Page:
Not to freak you out, but we have a LOT of tiny organisms living in our bodies. Bacteria and microbes live in our skin, nose, mouth, and especially our gut and constitute what is known as the human microbiota. Did you know we have more bacteria in our body than cells? Remember that the next time you’re feeling alone!
Most of these bacteria are good for us and help maintain our overall health by keeping the ‘bad’ bacteria in our bodies under check. Most of the good bacteria live in a pocket in our intestine constituting what is called the ‘gut microbiome’. This gut microbiome is responsible for maintaining the health of our entire body – from brain function, digestion, immunity and skin health!
Wait a minute – what does our gut have to do with our skin? Let’s unpack!
Gut Feelings Are Like Guardian Angels
The gut is where 70% of our immune system is. We break down food into nutrients, neutralise pathogens, and metabolise hormones in our gut. So, if our gut isn’t at its healthiest, the entire system takes a hit.
If our hormones are out of whack, or we’re not getting enough or the RIGHT nutrients, or we’re not digesting food properly, our entire body won’t receive the nutrition it needs to support itself. Our skin is the last part of our body to receive these nutrients, so if there is a disbalance in the system, our skin is the first to report it.
Think of our body as a garden, and the gut as the soil. If the soil doesn’t have the right nutrients, pH and bacterial balance, the plants won’t grow and the leaves won’t be robust and the flowers won’t blossom. So, for our skin to be strong, robust, and radiant, our gut microbiome needs to have the right balance.
The Gut-Skin Axis
The gut and skin have a lot more in common than you might think. First, both play a major role in protecting our bodies from external pathogens. Both also have the ability to receive signals from the brain and transmit it to other parts of the body, being key players in the neuroendocrine messaging system – which is basically a large group chat between our nervous system and our endocrine system.
Additionally, the skin also has its own microbiome of bacteria and microbes, similar to the one in our guts. The skin microbiome helps maintain our pH balance and protects our skin from infections and pollution. “The skin microbiome is the healthy bacteria of your skin and it prefers a pH of about 5. It increases the production of ceramides, which plays an important role in keeping your skin barrier healthy.” explains certified aesthetician and cosmetologist Sreeja Shreshtha.
“The skin barrier is the outermost layer of your skin’s surface and it is responsible for making sure that essential water and electrolytes don’t evaporate from the skin. It also serves as a protective shield against harmful microorganisms by producing antimicrobial peptides and proteins. On top of that, the skin barrier helps sustain the skin’s immunity and regulates inflammation. So any damage to your skin barrier immediately results in reactive and inflamed skin.”
All these similarities contribute to what has come to be known as the gut-skin axis. The gut and the skin are in constant communication through this gut-skin axis – each affecting the other and influencing the other’s health leading to a very deeply researched connection between disorders of the gut and disorders of the skin.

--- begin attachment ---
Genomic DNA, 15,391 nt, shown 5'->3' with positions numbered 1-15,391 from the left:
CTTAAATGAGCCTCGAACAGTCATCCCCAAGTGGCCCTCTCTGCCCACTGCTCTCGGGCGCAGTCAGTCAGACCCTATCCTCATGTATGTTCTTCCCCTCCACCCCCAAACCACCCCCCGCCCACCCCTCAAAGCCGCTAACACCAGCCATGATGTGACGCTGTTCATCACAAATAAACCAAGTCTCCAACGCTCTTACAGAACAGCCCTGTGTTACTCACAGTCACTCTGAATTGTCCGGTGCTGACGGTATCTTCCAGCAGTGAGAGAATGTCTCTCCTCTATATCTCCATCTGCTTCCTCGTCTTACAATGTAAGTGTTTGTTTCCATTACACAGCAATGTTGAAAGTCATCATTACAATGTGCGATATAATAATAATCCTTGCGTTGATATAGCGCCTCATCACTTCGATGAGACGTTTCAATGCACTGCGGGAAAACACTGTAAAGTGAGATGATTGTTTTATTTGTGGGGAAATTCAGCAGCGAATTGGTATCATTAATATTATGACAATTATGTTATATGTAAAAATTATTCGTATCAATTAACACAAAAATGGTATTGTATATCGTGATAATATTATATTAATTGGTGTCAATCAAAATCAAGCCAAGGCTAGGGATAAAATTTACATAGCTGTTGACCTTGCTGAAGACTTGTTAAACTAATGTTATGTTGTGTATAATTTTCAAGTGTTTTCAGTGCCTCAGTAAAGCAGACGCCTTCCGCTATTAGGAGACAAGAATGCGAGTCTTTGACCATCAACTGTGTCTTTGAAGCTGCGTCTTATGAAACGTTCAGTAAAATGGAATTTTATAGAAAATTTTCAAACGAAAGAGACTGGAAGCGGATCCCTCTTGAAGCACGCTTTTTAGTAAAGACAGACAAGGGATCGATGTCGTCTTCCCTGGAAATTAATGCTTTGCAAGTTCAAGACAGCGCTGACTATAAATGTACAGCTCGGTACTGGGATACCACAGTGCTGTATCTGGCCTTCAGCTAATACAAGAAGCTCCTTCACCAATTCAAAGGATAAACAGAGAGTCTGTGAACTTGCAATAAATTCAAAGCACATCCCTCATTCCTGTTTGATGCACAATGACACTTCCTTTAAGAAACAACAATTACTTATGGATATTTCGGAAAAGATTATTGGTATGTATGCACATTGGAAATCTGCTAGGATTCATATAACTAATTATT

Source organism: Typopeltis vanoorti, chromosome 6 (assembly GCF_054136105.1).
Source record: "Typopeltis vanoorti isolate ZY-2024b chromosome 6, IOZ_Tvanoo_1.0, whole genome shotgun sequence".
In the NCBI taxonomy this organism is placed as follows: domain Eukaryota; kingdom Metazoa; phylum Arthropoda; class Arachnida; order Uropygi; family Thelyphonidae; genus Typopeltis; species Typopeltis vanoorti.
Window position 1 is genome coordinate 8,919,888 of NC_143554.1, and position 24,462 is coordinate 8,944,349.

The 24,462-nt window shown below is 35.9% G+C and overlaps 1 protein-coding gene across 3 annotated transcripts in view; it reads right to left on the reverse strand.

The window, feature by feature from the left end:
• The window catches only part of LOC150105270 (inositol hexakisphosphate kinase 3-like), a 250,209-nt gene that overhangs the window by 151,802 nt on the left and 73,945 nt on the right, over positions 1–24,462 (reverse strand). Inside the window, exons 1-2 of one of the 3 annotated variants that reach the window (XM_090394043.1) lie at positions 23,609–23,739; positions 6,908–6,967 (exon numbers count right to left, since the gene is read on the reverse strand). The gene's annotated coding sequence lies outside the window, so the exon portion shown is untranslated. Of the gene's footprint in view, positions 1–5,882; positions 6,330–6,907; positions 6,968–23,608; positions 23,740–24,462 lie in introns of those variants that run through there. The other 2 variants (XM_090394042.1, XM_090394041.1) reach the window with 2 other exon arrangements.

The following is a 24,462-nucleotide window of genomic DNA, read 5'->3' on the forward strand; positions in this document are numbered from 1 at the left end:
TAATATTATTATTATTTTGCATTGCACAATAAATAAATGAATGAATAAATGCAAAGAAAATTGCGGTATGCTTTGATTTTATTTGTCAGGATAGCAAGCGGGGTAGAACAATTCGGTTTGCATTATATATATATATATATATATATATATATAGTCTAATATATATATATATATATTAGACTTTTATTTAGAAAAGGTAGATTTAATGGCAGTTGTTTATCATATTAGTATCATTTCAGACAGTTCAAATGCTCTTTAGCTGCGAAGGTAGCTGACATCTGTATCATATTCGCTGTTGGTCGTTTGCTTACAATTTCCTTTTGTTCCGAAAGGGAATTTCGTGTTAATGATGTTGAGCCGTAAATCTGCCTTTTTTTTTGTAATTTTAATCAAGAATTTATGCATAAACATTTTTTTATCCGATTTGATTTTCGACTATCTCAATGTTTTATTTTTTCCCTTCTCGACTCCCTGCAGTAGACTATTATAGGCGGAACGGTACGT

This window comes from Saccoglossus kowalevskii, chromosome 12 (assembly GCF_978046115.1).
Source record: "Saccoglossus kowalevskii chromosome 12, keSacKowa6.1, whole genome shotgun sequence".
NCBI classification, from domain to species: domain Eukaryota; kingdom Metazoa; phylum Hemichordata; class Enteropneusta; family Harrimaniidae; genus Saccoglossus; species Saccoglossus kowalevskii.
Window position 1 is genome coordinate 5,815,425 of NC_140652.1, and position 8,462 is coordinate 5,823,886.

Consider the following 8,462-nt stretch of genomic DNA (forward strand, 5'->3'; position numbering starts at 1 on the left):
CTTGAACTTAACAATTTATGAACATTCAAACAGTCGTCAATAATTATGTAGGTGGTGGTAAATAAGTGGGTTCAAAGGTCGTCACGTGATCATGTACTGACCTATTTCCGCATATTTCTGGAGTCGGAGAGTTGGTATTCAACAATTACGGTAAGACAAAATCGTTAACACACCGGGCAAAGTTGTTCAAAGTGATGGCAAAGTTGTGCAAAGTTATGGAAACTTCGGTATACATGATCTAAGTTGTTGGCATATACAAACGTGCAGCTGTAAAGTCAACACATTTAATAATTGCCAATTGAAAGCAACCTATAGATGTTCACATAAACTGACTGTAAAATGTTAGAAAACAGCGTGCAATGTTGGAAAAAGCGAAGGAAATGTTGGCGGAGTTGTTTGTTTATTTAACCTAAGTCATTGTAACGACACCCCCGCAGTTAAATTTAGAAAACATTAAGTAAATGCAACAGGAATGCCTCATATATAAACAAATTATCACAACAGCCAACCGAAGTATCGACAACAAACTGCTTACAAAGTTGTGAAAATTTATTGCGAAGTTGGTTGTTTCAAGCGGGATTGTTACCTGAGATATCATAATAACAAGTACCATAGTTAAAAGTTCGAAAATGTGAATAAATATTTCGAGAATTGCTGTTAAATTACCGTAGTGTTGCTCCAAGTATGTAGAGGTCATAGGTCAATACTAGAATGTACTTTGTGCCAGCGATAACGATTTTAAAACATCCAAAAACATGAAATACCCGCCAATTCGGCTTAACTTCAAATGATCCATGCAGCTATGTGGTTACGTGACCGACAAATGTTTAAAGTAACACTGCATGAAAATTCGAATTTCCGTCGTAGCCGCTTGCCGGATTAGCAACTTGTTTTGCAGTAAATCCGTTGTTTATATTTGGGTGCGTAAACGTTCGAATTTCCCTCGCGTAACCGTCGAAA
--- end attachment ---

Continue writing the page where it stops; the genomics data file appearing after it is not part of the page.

Protecting The Gut-Skin Connection
Unfortunately, healthy guts are not friends with factors that have come to be commonplace in our lifestyle these days – stress, pollution, and processed foods can all lead to inflammation in the gut, thereby inflaming our whole system!
We can always TRY to eat healthily, and go by the book to ensure our system is running smoothly, but realistically that’s not always possible, and we don’t have to beat ourselves up over one night of drinking, or one brunch out at a fast-food joint with friends.
Sreeja’s tip? “Luckily it is very easy to balance the microbiome of our skin by eating probiotics like yoghurt or by taking probiotic supplements. Working out regularly and ditching your harsh cleansers can also significantly improve the health of your skin microbiome.”
The best way to support our microbiota is to give them good treats in the form of probiotics, prebiotics and superfoods. Probiotics are the good bacteria that reside in our gut and prebiotics are the fuel essential for the probiotics. So, if we were to go back to the garden analogy, prebiotics are like the fertilizer. ‘Super-food’ is a marketing term for nutrient-rich naturally occurring foods that can have a positive impact on our health – like leafy greens, turmeric, and berries.
One of the main functions of these microbiome protectors is to increase the level of antioxidants in our bodies. Antioxidants help fight free radicals and in turn protect our cells from inflammation. They are very helpful for proper skin health as they protect the skin barrier, and fight damage caused by environmental stressors like pollution and UV rays.
One of the strongest antioxidants in this regard is natural astaxanthin. It has been scientifically proven to be 500x stronger than Vitamin E and 6000x stronger than Vitamin C. It helps restore and increase skin elasticity, reduce hyperpigmentation and also promote the production of collagen.
On the future of gut-related skincare, Sreeja says “I do believe that ingestible skincare has a good potential as we are moving towards an inside out approach to skincare. I feel antioxidants and gut health-related products could see a boom.”
Check out Immunity Boost with Natural Astaxanthin and start protecting your body here!